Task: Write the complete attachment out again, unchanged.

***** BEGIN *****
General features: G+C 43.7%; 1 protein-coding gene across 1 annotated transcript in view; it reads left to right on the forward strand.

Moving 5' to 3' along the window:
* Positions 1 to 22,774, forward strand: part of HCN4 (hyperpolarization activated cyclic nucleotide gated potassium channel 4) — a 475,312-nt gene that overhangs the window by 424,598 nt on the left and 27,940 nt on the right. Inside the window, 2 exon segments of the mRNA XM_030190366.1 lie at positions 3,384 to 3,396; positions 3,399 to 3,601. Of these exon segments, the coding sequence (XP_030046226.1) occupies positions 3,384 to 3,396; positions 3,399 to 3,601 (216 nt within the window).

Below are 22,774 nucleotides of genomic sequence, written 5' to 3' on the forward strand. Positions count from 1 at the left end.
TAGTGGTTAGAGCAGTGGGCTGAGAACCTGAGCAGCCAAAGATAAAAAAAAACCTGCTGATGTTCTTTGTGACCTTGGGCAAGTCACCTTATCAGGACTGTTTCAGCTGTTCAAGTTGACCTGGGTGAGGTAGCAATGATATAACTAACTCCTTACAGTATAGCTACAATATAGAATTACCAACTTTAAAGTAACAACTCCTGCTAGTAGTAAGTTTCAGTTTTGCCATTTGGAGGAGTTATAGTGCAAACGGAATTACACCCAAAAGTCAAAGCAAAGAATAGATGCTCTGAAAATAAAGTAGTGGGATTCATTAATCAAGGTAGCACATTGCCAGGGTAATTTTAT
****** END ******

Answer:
General features: G+C 43.7%; 1 protein-coding gene across 1 annotated transcript in view; it reads left to right on the forward strand.

Moving 5' to 3' along the window:
* Positions 1 to 22,774, forward strand: part of HCN4 (hyperpolarization activated cyclic nucleotide gated potassium channel 4) — a 475,312-nt gene that overhangs the window by 424,598 nt on the left and 27,940 nt on the right. Inside the window, 2 exon segments of the mRNA XM_030190366.1 lie at positions 3,384 to 3,396; positions 3,399 to 3,601. Of these exon segments, the coding sequence (XP_030046226.1) occupies positions 3,384 to 3,396; positions 3,399 to 3,601 (216 nt within the window).

Below are 22,774 nucleotides of genomic sequence, written 5' to 3' on the forward strand. Positions count from 1 at the left end.
TAGTGGTTAGAGCAGTGGGCTGAGAACCTGAGCAGCCAAAGATAAAAAAAAACCTGCTGATGTTCTTTGTGACCTTGGGCAAGTCACCTTATCAGGACTGTTTCAGCTGTTCAAGTTGACCTGGGTGAGGTAGCAATGATATAACTAACTCCTTACAGTATAGCTACAATATAGAATTACCAACTTTAAAGTAACAACTCCTGCTAGTAGTAAGTTTCAGTTTTGCCATTTGGAGGAGTTATAGTGCAAACGGAATTACACCCAAAAGTCAAAGCAAAGAATAGATGCTCTGAAAATAAAGTAGTGGGATTCATTAATCAAGGTAGCACATTGCCAGGGTAATTTTAT